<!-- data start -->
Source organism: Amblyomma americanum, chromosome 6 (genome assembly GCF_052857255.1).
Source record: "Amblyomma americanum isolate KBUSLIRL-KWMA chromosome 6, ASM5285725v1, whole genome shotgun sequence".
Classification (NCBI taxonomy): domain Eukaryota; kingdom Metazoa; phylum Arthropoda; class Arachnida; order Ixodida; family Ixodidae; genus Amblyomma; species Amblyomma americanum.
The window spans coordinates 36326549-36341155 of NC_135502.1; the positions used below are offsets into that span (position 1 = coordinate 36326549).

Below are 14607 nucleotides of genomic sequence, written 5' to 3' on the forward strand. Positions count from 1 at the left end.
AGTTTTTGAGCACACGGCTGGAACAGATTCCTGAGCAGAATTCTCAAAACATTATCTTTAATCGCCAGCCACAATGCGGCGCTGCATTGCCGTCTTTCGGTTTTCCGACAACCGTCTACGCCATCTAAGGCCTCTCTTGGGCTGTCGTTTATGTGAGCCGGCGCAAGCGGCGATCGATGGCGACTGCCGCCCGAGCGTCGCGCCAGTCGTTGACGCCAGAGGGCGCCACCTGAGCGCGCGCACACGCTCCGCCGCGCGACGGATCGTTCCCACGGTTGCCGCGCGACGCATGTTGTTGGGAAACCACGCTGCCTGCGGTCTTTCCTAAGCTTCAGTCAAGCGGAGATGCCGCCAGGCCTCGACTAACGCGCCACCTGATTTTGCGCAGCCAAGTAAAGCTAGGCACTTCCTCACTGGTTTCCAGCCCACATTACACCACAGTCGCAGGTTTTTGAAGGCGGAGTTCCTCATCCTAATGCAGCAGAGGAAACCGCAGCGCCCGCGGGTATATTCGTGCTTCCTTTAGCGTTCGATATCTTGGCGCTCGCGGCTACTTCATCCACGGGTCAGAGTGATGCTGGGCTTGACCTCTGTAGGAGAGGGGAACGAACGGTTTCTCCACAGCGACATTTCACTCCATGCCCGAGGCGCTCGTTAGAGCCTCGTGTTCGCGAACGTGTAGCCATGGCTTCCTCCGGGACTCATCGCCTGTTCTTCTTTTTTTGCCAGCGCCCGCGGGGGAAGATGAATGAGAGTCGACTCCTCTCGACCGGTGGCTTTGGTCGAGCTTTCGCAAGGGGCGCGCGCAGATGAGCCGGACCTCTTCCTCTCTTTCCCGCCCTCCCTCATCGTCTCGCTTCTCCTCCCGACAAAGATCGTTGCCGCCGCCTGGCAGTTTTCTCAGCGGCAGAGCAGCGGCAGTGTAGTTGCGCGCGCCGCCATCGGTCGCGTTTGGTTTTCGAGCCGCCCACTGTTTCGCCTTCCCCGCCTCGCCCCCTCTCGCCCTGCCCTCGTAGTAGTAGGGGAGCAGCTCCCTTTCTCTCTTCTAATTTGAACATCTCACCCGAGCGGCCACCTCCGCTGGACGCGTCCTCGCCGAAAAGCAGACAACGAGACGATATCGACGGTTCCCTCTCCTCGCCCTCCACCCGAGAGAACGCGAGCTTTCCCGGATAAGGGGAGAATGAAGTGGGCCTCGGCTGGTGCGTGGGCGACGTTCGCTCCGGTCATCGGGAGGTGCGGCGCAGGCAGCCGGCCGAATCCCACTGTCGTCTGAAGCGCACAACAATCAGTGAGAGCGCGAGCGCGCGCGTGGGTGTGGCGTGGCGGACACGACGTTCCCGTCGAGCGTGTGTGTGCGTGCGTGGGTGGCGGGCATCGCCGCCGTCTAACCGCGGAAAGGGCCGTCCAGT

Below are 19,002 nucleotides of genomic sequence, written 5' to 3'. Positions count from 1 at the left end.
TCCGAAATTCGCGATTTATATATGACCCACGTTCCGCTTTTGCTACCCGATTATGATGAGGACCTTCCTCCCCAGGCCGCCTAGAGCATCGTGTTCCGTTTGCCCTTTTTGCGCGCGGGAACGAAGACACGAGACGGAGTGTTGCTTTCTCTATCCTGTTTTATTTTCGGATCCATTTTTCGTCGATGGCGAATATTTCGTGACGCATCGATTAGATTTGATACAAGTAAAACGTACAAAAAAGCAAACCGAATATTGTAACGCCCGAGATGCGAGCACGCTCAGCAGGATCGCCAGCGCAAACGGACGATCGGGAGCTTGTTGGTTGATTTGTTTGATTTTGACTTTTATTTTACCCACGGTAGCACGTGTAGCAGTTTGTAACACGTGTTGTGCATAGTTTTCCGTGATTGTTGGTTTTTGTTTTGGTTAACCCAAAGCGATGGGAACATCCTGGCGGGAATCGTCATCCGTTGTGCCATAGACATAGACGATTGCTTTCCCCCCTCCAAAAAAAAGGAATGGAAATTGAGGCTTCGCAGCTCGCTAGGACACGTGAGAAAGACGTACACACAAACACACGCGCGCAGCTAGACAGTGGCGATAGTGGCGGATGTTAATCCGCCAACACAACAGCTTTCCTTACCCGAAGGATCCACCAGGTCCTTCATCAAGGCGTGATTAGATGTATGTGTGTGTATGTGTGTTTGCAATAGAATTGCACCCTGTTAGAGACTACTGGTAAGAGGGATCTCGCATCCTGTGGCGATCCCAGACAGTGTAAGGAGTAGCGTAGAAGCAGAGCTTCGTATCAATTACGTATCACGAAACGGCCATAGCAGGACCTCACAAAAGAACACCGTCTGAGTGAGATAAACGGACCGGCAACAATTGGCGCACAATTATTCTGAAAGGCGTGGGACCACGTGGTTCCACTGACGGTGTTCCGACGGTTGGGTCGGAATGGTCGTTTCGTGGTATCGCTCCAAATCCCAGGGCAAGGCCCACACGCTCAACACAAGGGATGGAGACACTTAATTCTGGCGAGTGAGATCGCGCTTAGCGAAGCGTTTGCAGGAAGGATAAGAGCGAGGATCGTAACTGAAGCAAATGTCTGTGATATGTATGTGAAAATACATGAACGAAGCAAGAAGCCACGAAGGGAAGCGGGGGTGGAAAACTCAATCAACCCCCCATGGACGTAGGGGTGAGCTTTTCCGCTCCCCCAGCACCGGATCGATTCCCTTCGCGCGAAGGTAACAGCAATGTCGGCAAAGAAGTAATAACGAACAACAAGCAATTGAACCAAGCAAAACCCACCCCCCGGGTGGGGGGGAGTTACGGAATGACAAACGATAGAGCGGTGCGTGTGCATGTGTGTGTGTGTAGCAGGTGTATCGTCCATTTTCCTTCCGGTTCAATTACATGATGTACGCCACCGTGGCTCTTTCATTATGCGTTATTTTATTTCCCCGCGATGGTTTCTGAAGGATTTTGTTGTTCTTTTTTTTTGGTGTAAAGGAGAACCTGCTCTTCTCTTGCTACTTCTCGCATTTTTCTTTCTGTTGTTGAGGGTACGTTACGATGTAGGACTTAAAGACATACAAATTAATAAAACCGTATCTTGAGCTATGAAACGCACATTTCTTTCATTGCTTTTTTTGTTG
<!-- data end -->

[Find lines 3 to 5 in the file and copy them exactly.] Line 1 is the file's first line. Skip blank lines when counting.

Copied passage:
Classification (NCBI taxonomy): domain Eukaryota; kingdom Metazoa; phylum Arthropoda; class Arachnida; order Ixodida; family Ixodidae; genus Amblyomma; species Amblyomma americanum.
The window spans coordinates 36326549-36341155 of NC_135502.1; the positions used below are offsets into that span (position 1 = coordinate 36326549).

Below are 14607 nucleotides of genomic sequence, written 5' to 3' on the forward strand. Positions count from 1 at the left end.